Tuesday 20 Oct 2020 | 17:13 | SYDNEY

Asia and Pacific

Burma: The limits of international action

Guest blogger: Andrew Selth (pictured), a former diplomat and now a Research Fellow at the Griffith Asia Institute. Andrew has recently returned from Burma. The demonstrations in Burma last August and September — dubbed the ‘saffron revolution’ due to the participation of many

Reader riposte: Too much focus on 'hard security'

Peter McCawley writes: Graeme Dobell's comment that 'One of the old divides in Australian diplomacy is between the Northeast Asianists and the Southeast Asianists' is quite true. And it is also true that Southeast Asian specialists have noticed this emphasis in the Prime

China in two minds about the 6PT

Greg Sheridan is right to be skeptical about the near-term prospects for turning the Six Party Talks into a more formal and permanent regional security institution. That the Talks have thus far failed to achieve North Korean denuclearization is perhaps less significant than Washington and Beijing’

More Pacific partnerships...with China?

In his speech to the Brookings Institution on 31 March, Prime Minister Rudd suggested  China should be encouraged to work with other donors to develop appropriate OECD-consistent norms for development assistance delivery. He added that, as getting assistance to Pacific Island nations on a stable

A big North Korea story?

It's been three days since this was published, but I see that a major Western news organisation has now picked up on what is a potentially important development in a big nuclear proliferation story. According to the Japanese daily, Asahi Shimbun, Israeli Prime Minister Ehud Olmert 

Rudd the Northeast Asianist

One of the old divides in Australian diplomacy is between the Northeast Asianists and the Southeast Asianists. No points for picking Kevin Rudd as a Northerner, not an ASEANist. In pushing for the Six-Party Talks to become the basis for Asia’s attempt at 'doing a Europe', Mr Rudd has

The 6PT: An alternative take

Here's an alternative take on the idea of institutionalising the Six-Party Talks as a regional security mechanism. Nuclear disarmament and nuclear non-proliferation have not been prominent in the international policy priorities emphasised so far by the Prime Minister during his visit to the

China extends its southern reach

The near-completion of a new road linking Kunming, the provincial capital of China’s Yunnan province, with Bangkok is the latest step in China’s steadily developing policy of closer physical ties with its southern neighbours. Running for a distance of 1800 km, the event was marked by a

Rudd to Fukuda: Why didn't you call?

Prime Minister Rudd had an awkward moment at a press conference yesterday when a Japanese journalist asked him if he had spoken to his Japanese counterpart on the phone. Rudd's answer was less than elegant: Asked if there should have been telephone contact between him and Mr Fukuda

Our man in Beijing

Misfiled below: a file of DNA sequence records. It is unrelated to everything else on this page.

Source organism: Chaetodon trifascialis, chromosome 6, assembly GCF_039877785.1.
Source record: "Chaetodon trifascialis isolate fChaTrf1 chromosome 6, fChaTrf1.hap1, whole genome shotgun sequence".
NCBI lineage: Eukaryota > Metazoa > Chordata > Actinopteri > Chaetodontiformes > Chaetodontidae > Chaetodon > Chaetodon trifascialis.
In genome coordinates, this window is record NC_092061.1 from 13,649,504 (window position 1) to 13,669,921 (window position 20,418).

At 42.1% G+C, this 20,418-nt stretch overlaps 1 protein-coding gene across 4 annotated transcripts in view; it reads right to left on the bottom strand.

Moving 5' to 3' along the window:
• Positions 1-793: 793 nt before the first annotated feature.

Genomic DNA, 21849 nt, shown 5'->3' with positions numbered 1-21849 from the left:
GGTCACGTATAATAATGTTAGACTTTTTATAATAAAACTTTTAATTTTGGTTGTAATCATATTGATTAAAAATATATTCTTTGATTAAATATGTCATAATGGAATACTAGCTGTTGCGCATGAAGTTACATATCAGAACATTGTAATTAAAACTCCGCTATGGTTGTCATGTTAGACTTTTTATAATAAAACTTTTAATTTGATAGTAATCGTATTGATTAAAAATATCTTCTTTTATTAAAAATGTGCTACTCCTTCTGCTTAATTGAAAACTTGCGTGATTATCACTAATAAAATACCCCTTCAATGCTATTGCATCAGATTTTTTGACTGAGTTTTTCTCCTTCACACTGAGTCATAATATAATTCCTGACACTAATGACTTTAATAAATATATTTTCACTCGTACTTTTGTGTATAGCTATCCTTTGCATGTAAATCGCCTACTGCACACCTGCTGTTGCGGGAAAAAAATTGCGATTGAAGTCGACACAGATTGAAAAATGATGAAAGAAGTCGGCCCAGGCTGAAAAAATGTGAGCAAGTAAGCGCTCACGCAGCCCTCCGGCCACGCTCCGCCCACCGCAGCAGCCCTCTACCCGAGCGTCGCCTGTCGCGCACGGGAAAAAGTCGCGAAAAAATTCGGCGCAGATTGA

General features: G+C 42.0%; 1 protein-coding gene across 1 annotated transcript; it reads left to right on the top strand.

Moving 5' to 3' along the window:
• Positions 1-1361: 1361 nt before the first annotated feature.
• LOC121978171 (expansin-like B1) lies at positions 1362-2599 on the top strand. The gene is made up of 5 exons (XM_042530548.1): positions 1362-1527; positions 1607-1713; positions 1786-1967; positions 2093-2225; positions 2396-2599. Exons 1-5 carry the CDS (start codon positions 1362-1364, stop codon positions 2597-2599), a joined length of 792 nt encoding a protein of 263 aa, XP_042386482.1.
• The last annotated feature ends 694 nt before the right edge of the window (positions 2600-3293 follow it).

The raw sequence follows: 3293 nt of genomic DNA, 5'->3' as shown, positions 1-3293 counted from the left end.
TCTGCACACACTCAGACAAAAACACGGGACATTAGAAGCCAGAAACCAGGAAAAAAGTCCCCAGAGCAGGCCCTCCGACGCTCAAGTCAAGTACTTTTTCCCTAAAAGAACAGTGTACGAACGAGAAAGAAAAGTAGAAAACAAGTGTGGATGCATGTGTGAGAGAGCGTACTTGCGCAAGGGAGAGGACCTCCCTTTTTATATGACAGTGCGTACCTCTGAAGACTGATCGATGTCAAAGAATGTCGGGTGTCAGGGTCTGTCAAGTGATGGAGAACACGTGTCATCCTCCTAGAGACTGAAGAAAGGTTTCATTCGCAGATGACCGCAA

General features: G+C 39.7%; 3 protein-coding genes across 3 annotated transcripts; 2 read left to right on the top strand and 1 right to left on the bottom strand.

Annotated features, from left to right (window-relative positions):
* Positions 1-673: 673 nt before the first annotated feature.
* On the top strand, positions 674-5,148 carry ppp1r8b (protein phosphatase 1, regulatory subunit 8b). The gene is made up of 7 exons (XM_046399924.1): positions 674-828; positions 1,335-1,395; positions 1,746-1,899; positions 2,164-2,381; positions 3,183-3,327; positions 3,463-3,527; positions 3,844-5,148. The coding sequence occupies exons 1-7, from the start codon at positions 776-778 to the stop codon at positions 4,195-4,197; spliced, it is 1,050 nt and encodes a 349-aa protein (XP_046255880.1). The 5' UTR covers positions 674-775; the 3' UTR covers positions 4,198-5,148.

Alistair Thornton (pictured) is a Beijing-based economic analyst. This is his first post about life and politics in today's China. The thick morning smog did a wonderful job of obscuring my view of one of China’s newest architectural wonders, Beijing Airport’s Terminal 3, as I descended into

Tibet: the Kosovo connection

Greg Sheridan is right that China has been ‘brutal and clumsy’ in its ‘mismanagement of Tibet.’ What is especially puzzling about this latest overreaction is that it comes at a time when everything else seems to be going China’s way. After all, Beijing is approaching the final stages in

The Bangkok skytrain

With urban metros so much on our minds here at The Interpreter lately, and with Wired magazine's transport blog, Autopia, recently posting about Bangkok's Skytrain, I thought I'd say my piece. On my single visit to Bangkok, I found the Skytrain a brilliant service: clean, efficient

Another view of the Rudd speech

Three elements of the PM’s speech to the ANU East Asia Forum struck me as interesting and important. First, Mr Rudd made a strong case for the centrality of international policy in Australia’s national life: he said it is ‘the natural expression and extension of the nation’s

Don't wait until HIV is a big problem in Indonesia

For over two decades, sensible HIV/AIDS policy-making has been hampered by the crippling intellectual orthodoxy that funding for HIV/AIDS programs should be applied only after it becomes a serious problem. This is nonsense of a superlatively high order stemming from the stranglehold that the

Reader riposte: Wrong train, right message

Responding to my recent post about how infrastructure-poor Sydney’s proposed metro seems to be modelled on Delhi’s new transit system, and in particular my comment that a Sydney Morning Herald report carried a photograph of the Delhi metro (editor's note: we can't find the photo online

Northeast Asian security dialogue: Here we go again

Ahead of Kevin Rudd’s first Prime Ministerial to the US and China, this Sydney Morning Herald report suggests that the Bush Administration is keen to enlist the Australian Prime Minister in its now desperate bid to forge some permanent regional security structure out of the Six Party Talks on

Reader riposte: HIV in Indonesia

Dave Burrows of AIDS Projects Management Group writes: I appreciate Peter McCawley's difficulty in seeing the need for ongoing funding for HIV programs in Indonesia. I've been working on HIV internationally since 1996 and I've lost count of the number of times I've faced